The cost of delivering the 1,700-kilometre Inland Rail project in the eastern states has blown out to $31.4 billion, according to a damning new report, which warns the price tag may climb even higher because it is still unclear where the line “will start or finish”.
- The review said there was “insufficient uncertainty” about when the project would be finished
- It said the former federal government ignored advice, and board appointments lacked the skills to build a major rail project
- Estimated costs have blown out from $16.4 billion two years ago to more than $31 billion
Australia’s former Energy Security Board chairperson Dr Kerry Schott led the review, finding the board managing the project did “not have adequate skills” and there had not been a “substantive” chief executive in nearly two years.
When advice was given to the former Coalition government to improve the skills-mix on the board, Dr Schott said it was “not heeded”.
“The cost of the project has increased by an astonishing amount when compared to 2020,” she said in her review.
“Two years ago the estimate was $16.4 billion, and now it is about $31 billion.”
A pet project of former Nationals leader Barnaby Joyce, the Inland Rail project was in what Dr Schott described as a “regrettable situation”.
As well as governance issues, Dr Schott noted the route itself had yet to be finalised despite the fact construction began in 2018 and was slated to end in 2027.
This had created “insufficient certainty” about the final cost and completion date, according to her report.
“Somewhat surprisingly, the project has commenced delivery without knowing where it will start or finish,” Dr Schott said.
“I remain deeply worried about the level of scope-maturity across the project as a whole and, as a result, the future impact on project-cost and completion-time estimates remains difficult to ascertain.”
To link Melbourne with Brisbane
The Inland Rail will link Melbourne to Brisbane via regional Victoria and NSW, and is being overseen by the government-owned Australian Rail Track Corporation (ARTC).
But the review found that ARTC board appointments “did not reflect the skills required to govern either freight rail operations or a major infrastructure project”.
“ARTC has assured me that its desired skill mix was made known to the shareholder ministers of the former government who were responsible for the latest round of board appointments,” Dr Schott said.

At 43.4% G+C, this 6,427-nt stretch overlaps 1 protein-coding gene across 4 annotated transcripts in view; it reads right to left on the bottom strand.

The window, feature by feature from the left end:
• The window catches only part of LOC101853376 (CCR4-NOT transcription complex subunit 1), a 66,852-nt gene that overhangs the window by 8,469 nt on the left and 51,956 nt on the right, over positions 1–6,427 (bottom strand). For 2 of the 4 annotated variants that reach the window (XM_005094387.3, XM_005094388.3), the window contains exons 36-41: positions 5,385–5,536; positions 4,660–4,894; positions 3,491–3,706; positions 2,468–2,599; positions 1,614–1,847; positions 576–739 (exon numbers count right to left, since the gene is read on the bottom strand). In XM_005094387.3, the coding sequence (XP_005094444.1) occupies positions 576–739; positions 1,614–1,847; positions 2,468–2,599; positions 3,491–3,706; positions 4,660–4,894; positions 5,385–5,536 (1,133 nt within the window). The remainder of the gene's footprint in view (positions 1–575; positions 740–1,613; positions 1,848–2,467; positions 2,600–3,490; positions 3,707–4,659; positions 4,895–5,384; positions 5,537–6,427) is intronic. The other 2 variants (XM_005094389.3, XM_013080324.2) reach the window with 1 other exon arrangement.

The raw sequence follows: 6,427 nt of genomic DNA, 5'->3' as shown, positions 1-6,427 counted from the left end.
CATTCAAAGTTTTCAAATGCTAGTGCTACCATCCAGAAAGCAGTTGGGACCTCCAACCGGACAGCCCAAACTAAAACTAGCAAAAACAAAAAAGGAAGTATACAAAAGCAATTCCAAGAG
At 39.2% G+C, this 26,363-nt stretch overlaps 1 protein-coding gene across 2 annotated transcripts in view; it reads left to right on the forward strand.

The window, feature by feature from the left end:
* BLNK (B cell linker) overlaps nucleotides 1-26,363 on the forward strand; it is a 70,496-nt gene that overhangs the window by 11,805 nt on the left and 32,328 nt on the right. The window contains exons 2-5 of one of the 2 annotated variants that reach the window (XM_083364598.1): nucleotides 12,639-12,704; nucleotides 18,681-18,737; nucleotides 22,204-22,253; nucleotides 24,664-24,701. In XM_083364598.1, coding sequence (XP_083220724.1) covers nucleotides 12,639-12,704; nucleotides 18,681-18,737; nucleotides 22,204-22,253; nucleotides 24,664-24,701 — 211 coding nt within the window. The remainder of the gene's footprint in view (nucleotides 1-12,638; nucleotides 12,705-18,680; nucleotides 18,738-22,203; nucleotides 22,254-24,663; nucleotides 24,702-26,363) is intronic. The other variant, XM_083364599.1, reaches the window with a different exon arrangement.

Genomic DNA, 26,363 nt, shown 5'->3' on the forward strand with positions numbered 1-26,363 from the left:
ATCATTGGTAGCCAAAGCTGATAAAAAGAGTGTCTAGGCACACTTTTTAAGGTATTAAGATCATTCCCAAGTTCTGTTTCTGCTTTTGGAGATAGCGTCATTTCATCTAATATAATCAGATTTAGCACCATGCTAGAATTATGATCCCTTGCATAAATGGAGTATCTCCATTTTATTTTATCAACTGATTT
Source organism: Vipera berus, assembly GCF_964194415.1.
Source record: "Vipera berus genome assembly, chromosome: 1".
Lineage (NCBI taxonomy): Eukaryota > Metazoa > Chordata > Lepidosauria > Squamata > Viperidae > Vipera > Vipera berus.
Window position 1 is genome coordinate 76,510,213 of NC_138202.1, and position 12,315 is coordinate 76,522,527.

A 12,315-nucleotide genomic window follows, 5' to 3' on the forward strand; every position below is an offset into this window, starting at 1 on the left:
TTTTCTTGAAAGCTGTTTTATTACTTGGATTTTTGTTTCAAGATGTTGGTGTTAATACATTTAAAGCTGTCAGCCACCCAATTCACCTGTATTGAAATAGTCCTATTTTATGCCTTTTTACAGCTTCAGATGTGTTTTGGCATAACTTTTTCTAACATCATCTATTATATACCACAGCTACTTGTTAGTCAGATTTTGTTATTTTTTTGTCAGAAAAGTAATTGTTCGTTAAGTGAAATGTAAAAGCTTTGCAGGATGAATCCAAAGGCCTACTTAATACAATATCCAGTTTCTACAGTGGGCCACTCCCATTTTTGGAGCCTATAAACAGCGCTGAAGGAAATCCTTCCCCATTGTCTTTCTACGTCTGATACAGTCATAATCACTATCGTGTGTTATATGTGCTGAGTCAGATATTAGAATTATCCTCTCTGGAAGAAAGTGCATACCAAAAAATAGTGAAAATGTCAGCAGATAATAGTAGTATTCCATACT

“This advice, given by the chairperson at the time, was not heeded by shareholder ministers (and presumably cabinet) at a time when these types of skills were critical for the board.”
An ‘indictment’ of the Coalition
Federal Infrastructure Minister Catherine King was equally blunt in her response to the findings.
“This report is an indictment of the Liberal and National parties’ approach to government,” she said.
“To leave a project without a start or end point, with a significant budget blow-out, and a board without the skills it required, is shameful.
“They have let down communities and businesses, which have already invested time, effort and money in the prospect of Inland Rail.”
One of the report’s key recommendations was to review governance and skills on the ARTC board, and to reassess costs and design solutions.
Last year former ARTC director Cameron Simpkins claimed the planning of the huge rail project “had been done in a rush”.
“It certainly appeared like two guys in a Commodore listening to KC and the Sunshine Band roaring up the road beside the railway going, ‘Yeah, it’s OK, it’s OK, it’s OK’,” Mr Simpkins said at the time.
“I think they just looked on Google Maps and went, ‘No problems here, keep going’.”
Jobs getting created
The Inland Rail project continues to create thousands of jobs in regional communities along the proposed route like at Narromine, Narrabri and Moree.
But in southern Queensland near Millmerran, farmers there are worried a large railway embankment across flood plains will put property and businesses at risk.
An inland rail line has been discussed for decades but the substantial funding of $8.4 billion for the project was only secured in 2017 by Mr Joyce, the Nationals leader at the time, through the Coalition agreement he signed with then prime minister Malcolm Turnbull.
“Mr Turnbull wanted Western Sydney Airport. Well, I wanted the Inland Rail, and now we’ve got the money,” Mr Joyce told the ABC last year.
At the time Mr Joyce said the Inland Rail had already been thoroughly reviewed and it was time to get on and build it.
“I think there were 71 scientists, experts, engineers, and there were two reviews that have been reviewed by a further two reviews,” he said last year.